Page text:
- Bee pollen is packed with nutrients, amino acids, vitamins, lipids, and over 250 other active substances
- Bee pollen in diet works as an anti-inflammatory agent
- Bee pollen helps the body fight bacteria and viruses and bolsters immunity
Yes, including bee pollen to your everyday is good for health, as it's packed with high amounts of nutrients, vitamins and lipids, reveals a new study.
Recent years have seen an influx of health and fitness trends, especially pertaining to diets, making their way into our social media news feeds and our daily lives.
More often than not, these trends simply include superfoods that have existed for several years or even decades. These superfoods come with a myriad of benefits and in several cases, are merely being incorporated in innovative recipes.
What is Bee Pollen?
A mixture of flower, pollen, nectar, enzymes, honey wax, and bee secretion, bee pollen is collected by honeybees from plants and transported to their beehives.
Most of us would have come across these yellowish pellets stored in jars at local shops dealing in organic/health food or sprinkled on top of smoothie or acai bowls in social media as a finishing touch and garnish, or even included as a salad ingredient.
Rise to Fame
Now, although bee pollen has been considered a nutrient-dense superfood in several cultures, including Chinese medicine, it has gained immense traction in the health community over the past few years.
Realizing that it is packed with nutrients, amino acids, vitamins, lipids, and over 250 other active substances, bee pollen is now increasingly being included by several consumers in their regular diet.
While the nutritional level and contents of the pollen vary depending on the plant source and season during which it was collected, bee pollen on average contains approximately 40 percent carbohydrates, 35 percent protein, 4-10 per cent water, and 5 percent fat.
Here are some of the key health benefits that can be derived from bee pollen.
The Abundant Benefits:
Although it is significantly different from bee venom and honey, bee pollen is also a form of apitherapy.
In fact, a single teaspoon of bee pollen can contain over 2.5 billion nutrient-packed flower pollen granules, making it one of the richest sources of vitamins and other nutrients. It also works as an anti-inflammatory agent and has high antioxidant properties, similar to fermented foods, and counters the oxidants stemming from external factors such as air pollution that can damage our internal organs.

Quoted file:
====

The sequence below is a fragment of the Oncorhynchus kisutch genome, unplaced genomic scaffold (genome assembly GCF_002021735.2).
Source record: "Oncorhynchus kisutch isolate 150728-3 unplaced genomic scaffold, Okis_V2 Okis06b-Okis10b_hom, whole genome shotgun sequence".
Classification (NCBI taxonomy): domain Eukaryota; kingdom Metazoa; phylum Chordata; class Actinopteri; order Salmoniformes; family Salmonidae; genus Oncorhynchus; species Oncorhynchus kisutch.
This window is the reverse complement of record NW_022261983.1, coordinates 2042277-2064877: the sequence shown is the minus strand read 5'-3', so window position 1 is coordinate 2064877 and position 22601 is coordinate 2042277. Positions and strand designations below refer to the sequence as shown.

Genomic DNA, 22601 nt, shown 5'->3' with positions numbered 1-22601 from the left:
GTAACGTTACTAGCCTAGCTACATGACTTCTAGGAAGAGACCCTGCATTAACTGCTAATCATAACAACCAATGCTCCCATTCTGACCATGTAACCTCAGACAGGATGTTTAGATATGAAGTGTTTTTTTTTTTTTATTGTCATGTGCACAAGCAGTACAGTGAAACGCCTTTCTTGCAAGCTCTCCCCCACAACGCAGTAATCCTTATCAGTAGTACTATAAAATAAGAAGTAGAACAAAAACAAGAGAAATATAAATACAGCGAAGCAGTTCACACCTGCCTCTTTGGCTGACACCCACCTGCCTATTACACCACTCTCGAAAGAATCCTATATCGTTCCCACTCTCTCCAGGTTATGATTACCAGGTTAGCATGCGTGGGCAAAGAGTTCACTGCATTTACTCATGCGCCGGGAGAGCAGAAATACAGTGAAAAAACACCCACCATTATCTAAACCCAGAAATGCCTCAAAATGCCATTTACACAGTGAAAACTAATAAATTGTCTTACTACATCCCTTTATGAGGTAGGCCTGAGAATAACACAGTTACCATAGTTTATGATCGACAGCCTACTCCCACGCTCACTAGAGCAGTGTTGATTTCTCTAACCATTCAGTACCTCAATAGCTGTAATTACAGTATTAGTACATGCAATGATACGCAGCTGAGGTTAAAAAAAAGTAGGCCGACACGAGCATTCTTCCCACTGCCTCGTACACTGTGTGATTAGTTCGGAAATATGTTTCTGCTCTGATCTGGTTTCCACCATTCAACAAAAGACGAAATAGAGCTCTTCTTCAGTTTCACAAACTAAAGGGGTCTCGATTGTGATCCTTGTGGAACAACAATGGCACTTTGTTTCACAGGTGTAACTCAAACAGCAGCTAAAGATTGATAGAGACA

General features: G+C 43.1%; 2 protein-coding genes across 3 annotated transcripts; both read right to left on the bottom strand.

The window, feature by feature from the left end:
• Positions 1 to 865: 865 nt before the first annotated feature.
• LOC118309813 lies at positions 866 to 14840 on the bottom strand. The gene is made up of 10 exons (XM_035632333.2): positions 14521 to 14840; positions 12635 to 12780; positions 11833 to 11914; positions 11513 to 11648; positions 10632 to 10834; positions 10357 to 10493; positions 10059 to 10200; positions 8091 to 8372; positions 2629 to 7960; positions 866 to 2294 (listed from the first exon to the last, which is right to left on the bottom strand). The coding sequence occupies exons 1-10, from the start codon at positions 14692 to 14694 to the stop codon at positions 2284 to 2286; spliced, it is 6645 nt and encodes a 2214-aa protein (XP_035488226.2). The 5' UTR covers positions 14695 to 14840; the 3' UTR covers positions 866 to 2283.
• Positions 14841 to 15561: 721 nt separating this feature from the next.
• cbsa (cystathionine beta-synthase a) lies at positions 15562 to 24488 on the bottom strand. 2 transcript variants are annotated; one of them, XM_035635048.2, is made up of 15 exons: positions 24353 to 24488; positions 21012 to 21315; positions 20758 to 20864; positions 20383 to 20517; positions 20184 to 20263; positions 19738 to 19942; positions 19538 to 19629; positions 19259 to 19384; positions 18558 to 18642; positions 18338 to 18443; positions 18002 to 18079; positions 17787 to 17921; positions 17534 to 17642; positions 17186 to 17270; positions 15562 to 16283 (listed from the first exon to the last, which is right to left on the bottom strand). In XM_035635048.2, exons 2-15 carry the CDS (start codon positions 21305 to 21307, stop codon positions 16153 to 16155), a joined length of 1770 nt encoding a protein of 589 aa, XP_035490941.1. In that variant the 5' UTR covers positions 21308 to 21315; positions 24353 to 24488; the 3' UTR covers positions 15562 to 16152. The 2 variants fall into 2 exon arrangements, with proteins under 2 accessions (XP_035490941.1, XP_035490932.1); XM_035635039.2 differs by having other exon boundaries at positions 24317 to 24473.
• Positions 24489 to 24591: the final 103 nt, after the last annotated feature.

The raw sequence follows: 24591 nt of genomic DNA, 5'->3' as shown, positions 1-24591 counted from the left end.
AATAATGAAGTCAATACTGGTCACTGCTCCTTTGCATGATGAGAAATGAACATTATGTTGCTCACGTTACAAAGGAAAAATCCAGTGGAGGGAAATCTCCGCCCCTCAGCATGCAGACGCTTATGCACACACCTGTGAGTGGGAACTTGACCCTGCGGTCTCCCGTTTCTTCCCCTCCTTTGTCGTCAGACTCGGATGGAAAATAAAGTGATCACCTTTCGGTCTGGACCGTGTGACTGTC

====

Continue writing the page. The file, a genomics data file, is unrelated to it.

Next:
Helping to keep our livers healthy, bee pollen even facilitates the healing process if a person has gone through liver damage.
Yet another crucial benefit that bee pollen offers is strengthening our immune system. With its antimicrobial, antifungal, and antiviral properties, bee pollen helps the body fight bacteria and viruses and bolsters immunity -- something that is currently much-needed.
Containing bioflavonoids and Vitamin-C, bee pollen not only promotes muscle growth but also assists in speeding up metabolism and helps in longevity. These small ball-shaped yellow pellets also come in handy when it comes to easing menopause symptoms in middle-aged women such as hot flashes and helps reduce irritability and joint aches while facilitating better sleep, mood, and energy levels.
Containing anti-estrogen properties, this superfood even lowers the risk of breast and prostate cancer. Besides, it also improves blood flow to our nervous system, thereby reducing stress levels while also alleviating tiredness.
Word of Caution
While bee pollen certainly contains abundant health benefits, it's best to consume it in limited quantities. Furthermore, bee pollen may not be advisable to those with pollen allergies or women who are pregnant or breastfeeding.
It would also be best for those on long-term medications to consult their physicians before including bee pollen in their diet as it can interfere with certain medications.
Despite not being a miracle cure, bee pollen, if consumed in moderate quantities, can help improve your health in the long run.
For your daily dose of nutrients and a boost in flavour, add it to your yoghurt, oatmeal, or cereal, drizzle some honey on top, and dig in!
(Inputs from Bee My Boo, a new age affordable, sustainable health and lifestyle)
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Hannah Joy. (2021, July 20). Is Bee Pollen Good for Health?. Medindia. Retrieved on Sep 27, 2022 from https://www.medindia.net/news/healthwatch/is-bee-pollen-good-for-health-202345-1.htm.
Hannah Joy. "Is Bee Pollen Good for Health?". Medindia. Sep 27, 2022. <https://www.medindia.net/news/healthwatch/is-bee-pollen-good-for-health-202345-1.htm>.
Hannah Joy. "Is Bee Pollen Good for Health?". Medindia. https://www.medindia.net/news/healthwatch/is-bee-pollen-good-for-health-202345-1.htm. (accessed Sep 27, 2022).
Hannah Joy. 2021. Is Bee Pollen Good for Health?. Medindia, viewed Sep 27, 2022, https://www.medindia.net/news/healthwatch/is-bee-pollen-good-for-health-202345-1.htm.